This article is the first in a series about the much debated topic of risk assessment. Every month Jonathan Gough will provide risk assessment advice and guidance.
Risk assessment is considered an area where most of us have knowledge gained through our personal experiences. Current health and safety legislation identifies that the risk assessment process should be used to identify and control workplace risks to keep ourselves and others healthy.
Experience has shown that risk assessment is generally misunderstood as many risk assessments are completed and lie dormant until either an incident occurs or an audit is undertaken. It is common to read that the investigation process after an incident often reveals an insufficient risk assessment was completed.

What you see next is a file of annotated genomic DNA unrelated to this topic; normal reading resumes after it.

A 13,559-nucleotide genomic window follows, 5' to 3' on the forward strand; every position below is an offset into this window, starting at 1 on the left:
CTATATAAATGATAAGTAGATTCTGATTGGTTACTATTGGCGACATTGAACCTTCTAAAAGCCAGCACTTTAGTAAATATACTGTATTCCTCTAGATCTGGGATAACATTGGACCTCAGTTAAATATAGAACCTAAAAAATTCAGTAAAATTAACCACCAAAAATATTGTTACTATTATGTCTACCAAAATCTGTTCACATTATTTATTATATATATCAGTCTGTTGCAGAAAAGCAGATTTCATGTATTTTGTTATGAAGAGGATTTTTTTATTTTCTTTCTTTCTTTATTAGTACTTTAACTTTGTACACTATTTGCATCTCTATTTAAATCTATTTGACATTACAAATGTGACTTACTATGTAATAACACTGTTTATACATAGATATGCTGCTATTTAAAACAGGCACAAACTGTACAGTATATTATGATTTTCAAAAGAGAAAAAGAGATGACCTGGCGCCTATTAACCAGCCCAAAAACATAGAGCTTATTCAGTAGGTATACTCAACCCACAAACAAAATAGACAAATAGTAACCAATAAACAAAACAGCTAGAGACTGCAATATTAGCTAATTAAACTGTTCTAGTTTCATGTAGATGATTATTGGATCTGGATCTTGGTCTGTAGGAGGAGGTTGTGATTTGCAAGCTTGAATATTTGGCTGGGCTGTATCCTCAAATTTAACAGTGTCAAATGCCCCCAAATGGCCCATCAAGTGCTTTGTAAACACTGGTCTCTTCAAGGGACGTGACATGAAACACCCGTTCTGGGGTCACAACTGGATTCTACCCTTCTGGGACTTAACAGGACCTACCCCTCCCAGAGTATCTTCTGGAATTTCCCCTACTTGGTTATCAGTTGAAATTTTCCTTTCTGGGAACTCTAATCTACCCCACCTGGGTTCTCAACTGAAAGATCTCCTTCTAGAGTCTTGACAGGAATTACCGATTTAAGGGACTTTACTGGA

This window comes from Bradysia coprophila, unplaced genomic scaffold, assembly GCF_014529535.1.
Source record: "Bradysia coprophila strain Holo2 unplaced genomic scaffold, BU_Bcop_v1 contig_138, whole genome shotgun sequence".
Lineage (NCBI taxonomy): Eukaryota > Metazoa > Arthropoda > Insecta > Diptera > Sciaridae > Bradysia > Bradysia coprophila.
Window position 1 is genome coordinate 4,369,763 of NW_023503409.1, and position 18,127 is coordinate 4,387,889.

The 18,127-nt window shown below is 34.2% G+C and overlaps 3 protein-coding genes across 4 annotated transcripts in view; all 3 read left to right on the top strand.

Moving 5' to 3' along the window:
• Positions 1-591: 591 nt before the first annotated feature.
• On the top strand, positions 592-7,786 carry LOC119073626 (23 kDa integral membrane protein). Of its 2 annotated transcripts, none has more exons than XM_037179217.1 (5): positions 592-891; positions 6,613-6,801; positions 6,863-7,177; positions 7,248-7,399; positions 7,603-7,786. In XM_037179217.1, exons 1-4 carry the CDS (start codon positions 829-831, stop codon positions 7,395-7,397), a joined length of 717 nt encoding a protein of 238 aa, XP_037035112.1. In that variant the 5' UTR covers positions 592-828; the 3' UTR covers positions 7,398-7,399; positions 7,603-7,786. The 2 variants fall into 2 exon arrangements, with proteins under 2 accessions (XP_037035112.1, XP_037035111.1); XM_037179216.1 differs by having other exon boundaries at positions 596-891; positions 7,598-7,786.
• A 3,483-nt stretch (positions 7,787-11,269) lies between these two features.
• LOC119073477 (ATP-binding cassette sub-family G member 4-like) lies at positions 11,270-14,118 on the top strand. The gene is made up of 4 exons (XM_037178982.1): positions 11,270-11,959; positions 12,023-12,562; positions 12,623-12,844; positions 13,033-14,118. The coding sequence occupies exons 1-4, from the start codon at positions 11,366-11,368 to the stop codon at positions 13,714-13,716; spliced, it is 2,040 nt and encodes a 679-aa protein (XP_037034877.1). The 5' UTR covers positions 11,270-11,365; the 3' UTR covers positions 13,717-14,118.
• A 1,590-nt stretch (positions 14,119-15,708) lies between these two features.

So what makes a good risk assessment?
- To be effective the risk assessment process should be identified as an employee engagement tool.
- A risk assessment needs to be communicated and discussed; not hidden away and forgotten or even worse ignored.
- The risk assessment should be written in plain English. Making something simple is harder than it sounds.
- Treat risk assessments as ‘organic documents’ they should be reviewed and amended as the risk(s) associated with the assessment change.
- Layout the risk assessment in a manner that is suitable for the topic, the organisation and those reading the material, keep it simple and user friendly.
The five step process developed by the HSE is a good starting point. If you are looking at developing or reviewing your risk assessments contact the Cardinus Consultancy team for advice at firstname.lastname@example.org
We will look at each point in more depth in future editions.